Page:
In the Balance
An examination of the initial years of the Roberts Court and the intellectual battle between Roberts and Kagan for leadership.
When John Roberts was appointed chief justice of the Supreme Court, he said he would act as an umpire. Instead, his Court is reshaping legal precedent through decisions unmistakably—though not always predictably—determined by politics as much as by law, on a Court almost perfectly politically divided.Harvard Law School professor and constitutional law expert Mark Tushnet clarifies the lines of conflict and what is at stake on the Supreme Court as it hangs “in the balance” between its conservatives and its liberals.Clear and deeply knowledgeable on both points of law and the Court’s key players, Tushnet offers a nuanced and surprising examination of the initial years of the Roberts Court. Covering the legal philosophies that have informed decisions on major cases such as the Affordable Care Act, the political structures behind Court appointments, and the face-off between John Roberts and Elena Kagan for intellectual dominance of the Court, In the Balance is a must-read for anyone looking for fresh insight into the Court’s impact on the everyday lives of Americans.
Baker & Taylor
A constitutional law expert examines the initial years of the Roberts Court, covering the legal philosophies that have informed decisions on such major cases as the Affordable Care Act, the political structures behind Court appointments and the struggle for intellectual dominance of the Court. (This book was previously featured in
Broadly a story about conservatism and liberalism today, it also involves the politics of appointments and the law of constitutional law. Tushnet reminds us that timing is everything--justices reflect the general views of the political parties at the historical moment when they are appointed, e.g.,Anthony Kennedy's Republican Party was not the party of George Bush. He describes the Roberts Court as pro-business contrary to what Roberts revealed at his confirmation hearing about his plan, when he used the metaphor of the umpire. Former law professor Barack Obama once said that ninety-five percent of the cases that come before the court will be disposed of by adherence to legal precedent and rules of statutory or constitutional construction, while disposition of five percent of the cases will be decided in the justice's heart; in other words, the critical ingredient is extralegal. The author describes the structure of constitutional doctrine in order to show how politics dominates law. In seven chapters, he offers the reader an account of the Roberts Court that tries to make sense of the Court's work as part of contemporary politics, and he predicts that the Court will remain balanced between politics and law until new appointees reshape it. This concise and interesting book is for academics and fans of the Supreme Court. Annotation ©2013 Book News, Inc., Portland, OR (booknews.com)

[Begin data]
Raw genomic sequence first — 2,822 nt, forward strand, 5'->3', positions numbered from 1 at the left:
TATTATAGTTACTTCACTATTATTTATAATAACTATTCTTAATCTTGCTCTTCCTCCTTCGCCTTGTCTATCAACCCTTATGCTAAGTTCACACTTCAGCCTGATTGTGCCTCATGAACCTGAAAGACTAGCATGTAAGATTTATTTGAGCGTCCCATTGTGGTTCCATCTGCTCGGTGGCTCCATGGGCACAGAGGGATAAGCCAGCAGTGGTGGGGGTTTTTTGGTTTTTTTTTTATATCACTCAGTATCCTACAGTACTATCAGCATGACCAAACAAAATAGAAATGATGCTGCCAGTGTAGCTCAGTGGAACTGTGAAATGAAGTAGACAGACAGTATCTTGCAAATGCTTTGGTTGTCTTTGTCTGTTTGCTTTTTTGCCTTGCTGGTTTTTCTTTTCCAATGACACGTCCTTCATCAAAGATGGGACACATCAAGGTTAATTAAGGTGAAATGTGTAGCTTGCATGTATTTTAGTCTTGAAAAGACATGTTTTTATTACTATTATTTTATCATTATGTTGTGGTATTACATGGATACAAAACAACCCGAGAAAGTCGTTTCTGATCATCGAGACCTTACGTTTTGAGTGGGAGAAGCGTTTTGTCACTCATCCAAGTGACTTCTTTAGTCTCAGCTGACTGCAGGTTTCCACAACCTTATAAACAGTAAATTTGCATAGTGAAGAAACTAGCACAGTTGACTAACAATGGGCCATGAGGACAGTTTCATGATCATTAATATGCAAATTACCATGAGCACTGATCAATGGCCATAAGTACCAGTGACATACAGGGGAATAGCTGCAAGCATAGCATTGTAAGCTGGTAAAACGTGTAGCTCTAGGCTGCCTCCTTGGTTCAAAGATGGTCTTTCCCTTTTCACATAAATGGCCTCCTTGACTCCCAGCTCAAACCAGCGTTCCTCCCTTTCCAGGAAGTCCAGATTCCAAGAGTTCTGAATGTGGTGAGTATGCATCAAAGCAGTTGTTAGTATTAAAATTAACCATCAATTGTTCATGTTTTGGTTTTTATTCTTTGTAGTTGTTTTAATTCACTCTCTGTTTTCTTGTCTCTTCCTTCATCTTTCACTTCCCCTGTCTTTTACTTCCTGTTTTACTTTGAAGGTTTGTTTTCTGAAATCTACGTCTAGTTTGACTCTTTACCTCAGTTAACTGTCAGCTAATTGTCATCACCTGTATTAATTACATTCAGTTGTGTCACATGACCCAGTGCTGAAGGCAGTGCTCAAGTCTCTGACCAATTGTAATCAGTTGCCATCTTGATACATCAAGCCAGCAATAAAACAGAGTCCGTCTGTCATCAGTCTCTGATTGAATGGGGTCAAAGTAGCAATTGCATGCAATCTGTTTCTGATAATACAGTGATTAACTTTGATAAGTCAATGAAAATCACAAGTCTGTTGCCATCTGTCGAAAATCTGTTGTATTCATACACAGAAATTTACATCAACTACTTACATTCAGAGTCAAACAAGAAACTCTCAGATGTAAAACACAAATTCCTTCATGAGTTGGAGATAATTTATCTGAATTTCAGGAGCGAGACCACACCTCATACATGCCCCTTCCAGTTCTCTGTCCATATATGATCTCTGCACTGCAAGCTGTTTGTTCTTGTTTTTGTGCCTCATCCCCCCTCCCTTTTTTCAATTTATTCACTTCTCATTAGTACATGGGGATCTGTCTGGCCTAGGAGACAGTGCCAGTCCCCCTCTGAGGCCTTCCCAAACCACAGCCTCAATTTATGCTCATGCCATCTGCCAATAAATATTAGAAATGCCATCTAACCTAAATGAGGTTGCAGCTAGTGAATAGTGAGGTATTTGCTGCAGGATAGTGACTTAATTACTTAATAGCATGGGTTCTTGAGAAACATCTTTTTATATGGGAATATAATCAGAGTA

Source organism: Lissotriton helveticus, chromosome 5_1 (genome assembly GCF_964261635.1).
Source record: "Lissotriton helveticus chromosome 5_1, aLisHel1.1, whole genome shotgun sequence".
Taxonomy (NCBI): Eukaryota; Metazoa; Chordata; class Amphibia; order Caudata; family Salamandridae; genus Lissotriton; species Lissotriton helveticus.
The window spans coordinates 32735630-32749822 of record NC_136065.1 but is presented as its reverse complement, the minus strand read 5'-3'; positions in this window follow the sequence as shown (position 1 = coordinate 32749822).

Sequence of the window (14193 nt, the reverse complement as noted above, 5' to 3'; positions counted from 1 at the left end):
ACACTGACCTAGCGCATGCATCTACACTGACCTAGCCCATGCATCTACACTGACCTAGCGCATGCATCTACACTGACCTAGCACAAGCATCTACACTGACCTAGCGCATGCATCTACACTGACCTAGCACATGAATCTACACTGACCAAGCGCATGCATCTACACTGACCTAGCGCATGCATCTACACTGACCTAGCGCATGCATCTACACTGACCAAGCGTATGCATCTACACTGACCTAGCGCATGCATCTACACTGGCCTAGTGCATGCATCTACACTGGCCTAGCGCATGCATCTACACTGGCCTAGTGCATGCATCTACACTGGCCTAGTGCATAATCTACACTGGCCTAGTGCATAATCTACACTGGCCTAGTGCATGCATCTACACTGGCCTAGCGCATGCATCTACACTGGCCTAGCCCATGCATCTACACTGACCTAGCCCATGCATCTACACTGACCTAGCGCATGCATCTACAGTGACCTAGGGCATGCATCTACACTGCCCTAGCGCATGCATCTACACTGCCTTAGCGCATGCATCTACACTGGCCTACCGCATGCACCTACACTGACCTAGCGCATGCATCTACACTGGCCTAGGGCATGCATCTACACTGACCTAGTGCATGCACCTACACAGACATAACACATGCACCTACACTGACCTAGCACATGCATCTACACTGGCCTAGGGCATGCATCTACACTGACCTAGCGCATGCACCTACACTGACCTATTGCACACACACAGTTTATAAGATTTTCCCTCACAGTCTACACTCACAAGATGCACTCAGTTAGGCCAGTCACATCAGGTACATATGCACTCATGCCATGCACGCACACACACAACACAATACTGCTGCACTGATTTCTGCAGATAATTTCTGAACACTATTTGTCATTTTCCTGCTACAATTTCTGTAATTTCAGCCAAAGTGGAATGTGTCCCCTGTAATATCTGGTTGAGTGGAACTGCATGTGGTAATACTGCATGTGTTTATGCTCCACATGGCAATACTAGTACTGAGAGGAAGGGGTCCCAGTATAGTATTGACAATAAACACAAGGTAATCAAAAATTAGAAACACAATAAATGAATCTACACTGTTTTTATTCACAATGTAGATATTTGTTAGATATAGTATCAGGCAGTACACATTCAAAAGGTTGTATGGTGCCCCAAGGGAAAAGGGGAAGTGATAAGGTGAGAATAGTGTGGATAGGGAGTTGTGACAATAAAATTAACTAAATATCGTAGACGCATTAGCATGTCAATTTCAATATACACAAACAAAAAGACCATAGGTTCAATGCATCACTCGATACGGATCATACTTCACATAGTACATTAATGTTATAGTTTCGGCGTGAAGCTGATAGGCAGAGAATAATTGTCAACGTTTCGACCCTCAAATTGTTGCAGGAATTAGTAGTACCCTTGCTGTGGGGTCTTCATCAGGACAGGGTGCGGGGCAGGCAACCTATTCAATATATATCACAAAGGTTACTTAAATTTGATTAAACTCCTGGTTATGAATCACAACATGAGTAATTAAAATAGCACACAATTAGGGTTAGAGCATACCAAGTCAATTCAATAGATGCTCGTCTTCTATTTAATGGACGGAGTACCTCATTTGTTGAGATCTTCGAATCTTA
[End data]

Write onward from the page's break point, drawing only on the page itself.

law and politics on the Roberts Court
Making the Roberts Court
The rookie and sophomore years
The court of public opinion, the Supreme Court, and gun rights
Business stooge or umpire? : business cases in the Roberts Court
The Roberts Court
Sticks and stones, lies and insults
Citizens united and campaign finance
From the critics
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